Do I really need to Warm Up and Cool Down?
Updated: May 24
I know how you feel- the last thing I want to do before jumping into a fun exercise class is to warm up. I’d much rather have a post-game dance party with my teammates than stretch. Even though it may add a few extra minutes to your workout, warming up and cooling down is vital to performing your best and getting the most out of your workout, whether you are a beginner, frequent exerciser, or professional athlete.
Why do we need to warm up?
Prepares your body for exercise
Warming up gives your body an opportunity to ease into exercise. It prepares your body for the specific movements and intensity of your workout by warming your muscles and increasing circulation, body temperature, and heart rate. It also pumps oxygen and nutrient-rich blood to your muscles. This helps you get the most out of your workout and/or perform at your peak.
Can prevent Injuries
Warming up may reduce muscle soreness and lessen the risk of injury by loosening the joints and increasing blood flow to muscles. Keeping muscles warm can prevent acute injuries like hamstring pulls and strains, and it helps avoid overuse injuries by gradually preparing the body for exercise.
Helps you mentally prepare
Warming up gives athletes (and recreational exercisers!) an opportunity to mentally prepare for a competition or practice. Speaking from my own experience, it helps me get in the right headspace to perform my best. Teams can also use this time to practice together briefly before a game or competition.
Why do we need to cool down?
Helps restore your body to its pre-exercise state
Cooling down gives your body the chance to gradually recover to its resting heart rate, body temperature, and blood pressure.
Helps prevent dizziness
Dizziness can occur from stopping a high-intensity activity too quickly. However, cooling down can help prevent this by gradually lowering the intensity of your exercise.
Prevents lactic acid build-up
Cooling down helps the body dispose of toxins and waste products created during exercise, like lactic acid. When lactic acid builds up during exercise, it can cause stiffness and cramps the next day.
Relaxes your muscles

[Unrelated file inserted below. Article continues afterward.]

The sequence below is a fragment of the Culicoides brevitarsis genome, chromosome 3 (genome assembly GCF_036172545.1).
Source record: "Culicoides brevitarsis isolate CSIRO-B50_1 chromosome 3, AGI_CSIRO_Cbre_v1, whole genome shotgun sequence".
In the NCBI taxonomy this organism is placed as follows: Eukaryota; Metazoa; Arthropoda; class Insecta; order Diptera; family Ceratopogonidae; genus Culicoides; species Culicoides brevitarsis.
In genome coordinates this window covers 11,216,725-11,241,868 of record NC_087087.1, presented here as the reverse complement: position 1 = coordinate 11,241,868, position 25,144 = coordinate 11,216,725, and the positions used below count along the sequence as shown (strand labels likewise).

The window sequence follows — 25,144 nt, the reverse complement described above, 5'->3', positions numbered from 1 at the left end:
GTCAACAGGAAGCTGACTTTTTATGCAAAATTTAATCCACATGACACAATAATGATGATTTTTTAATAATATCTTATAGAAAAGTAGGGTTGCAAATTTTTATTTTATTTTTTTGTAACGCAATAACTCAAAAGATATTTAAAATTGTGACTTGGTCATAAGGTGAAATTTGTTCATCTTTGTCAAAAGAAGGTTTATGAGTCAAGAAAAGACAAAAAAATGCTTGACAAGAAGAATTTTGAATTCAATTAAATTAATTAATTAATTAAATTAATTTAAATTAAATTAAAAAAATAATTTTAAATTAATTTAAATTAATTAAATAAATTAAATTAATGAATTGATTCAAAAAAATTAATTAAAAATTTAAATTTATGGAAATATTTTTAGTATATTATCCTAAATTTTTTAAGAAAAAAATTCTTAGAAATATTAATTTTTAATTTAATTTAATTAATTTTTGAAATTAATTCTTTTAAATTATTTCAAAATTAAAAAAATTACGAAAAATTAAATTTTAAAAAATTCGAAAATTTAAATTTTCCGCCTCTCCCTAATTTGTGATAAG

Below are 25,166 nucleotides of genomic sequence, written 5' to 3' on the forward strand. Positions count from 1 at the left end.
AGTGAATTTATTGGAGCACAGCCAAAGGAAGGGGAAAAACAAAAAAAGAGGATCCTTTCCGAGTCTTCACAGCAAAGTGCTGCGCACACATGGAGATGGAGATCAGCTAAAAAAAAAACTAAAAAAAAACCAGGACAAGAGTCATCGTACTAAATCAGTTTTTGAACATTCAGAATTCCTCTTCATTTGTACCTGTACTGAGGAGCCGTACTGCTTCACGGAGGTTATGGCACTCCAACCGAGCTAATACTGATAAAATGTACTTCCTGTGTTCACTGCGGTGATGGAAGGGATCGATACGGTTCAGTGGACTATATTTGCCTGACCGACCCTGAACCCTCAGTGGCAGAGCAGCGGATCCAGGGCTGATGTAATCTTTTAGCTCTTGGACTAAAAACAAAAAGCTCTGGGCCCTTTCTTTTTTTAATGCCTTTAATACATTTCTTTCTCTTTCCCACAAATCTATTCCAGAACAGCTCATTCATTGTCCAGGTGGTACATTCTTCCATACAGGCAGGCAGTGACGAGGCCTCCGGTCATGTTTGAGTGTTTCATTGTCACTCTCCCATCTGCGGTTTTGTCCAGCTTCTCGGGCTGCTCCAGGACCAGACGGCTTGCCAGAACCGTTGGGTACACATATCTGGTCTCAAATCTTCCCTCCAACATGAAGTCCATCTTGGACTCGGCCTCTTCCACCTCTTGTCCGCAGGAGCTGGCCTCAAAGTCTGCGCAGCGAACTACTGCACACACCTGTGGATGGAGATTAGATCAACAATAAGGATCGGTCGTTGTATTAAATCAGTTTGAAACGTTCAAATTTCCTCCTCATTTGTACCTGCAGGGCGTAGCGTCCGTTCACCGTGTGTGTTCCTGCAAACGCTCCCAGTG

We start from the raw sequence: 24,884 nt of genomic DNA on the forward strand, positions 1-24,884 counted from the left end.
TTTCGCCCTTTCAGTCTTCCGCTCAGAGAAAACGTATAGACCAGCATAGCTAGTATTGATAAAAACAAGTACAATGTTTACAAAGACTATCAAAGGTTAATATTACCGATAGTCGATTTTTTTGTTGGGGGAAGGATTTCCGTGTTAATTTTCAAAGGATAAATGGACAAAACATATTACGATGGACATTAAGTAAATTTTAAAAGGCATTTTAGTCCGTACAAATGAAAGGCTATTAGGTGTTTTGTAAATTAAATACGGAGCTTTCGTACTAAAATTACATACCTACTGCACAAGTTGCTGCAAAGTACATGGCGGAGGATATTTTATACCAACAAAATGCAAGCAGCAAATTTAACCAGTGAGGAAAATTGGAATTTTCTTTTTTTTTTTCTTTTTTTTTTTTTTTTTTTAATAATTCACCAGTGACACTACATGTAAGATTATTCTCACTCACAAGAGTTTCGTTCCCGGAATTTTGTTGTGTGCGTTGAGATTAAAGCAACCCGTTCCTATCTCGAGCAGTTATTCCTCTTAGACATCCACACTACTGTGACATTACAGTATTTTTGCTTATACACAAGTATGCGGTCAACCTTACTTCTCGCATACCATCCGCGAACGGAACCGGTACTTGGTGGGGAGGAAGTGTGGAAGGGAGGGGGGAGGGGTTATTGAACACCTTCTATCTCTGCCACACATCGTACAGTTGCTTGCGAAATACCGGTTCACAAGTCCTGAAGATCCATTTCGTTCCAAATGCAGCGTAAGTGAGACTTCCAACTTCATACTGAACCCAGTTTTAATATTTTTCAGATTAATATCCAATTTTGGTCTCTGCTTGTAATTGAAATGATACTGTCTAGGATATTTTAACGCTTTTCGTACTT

Stretching in a cool down lengthens your muscles to improve your range of motion. It also helps them relax, which helps with muscle recovery and may reduce muscle cramps after exercise.
How to warm up and cool down
Warming up and cooling down should each take about 5-10 minutes and focus on main muscle groups.
You should warm-up right before your workout
Many warm-ups focus on light cardiovascular activities and range of motion exercises
Start with a low intensity and gradually pick it up
It may make you sweat, but you should be fatigued
A dynamic warm-up with exercises specific to your activity
Walking slowly before a brisk walk
Walking briskly or jogging before a run
Swimming lightly before an intense swim
You should cool down right after your workout
Many cooldowns are similar to your workout but at a slower-paced and reduced intensity
Gradually lower the intensity to ease out of exercise
Walking slowly after a brisk walk
Walk briskly or jogging after a run
Swimming lightly after swimming intensely
Stretching is another important part of a cooldown
Consists of slow movements and stretches
Hold each stretch for about 10-30 seconds
Best done after the cooldown when your muscles are warm (do NOT stretch cold muscles)
So, do I really need to warm up and cool down?
The answer is yes! You absolutely need to warm up and cool down to ease your body in and out of exercise. It will help you perform your best, get the most out of your activity, and recover.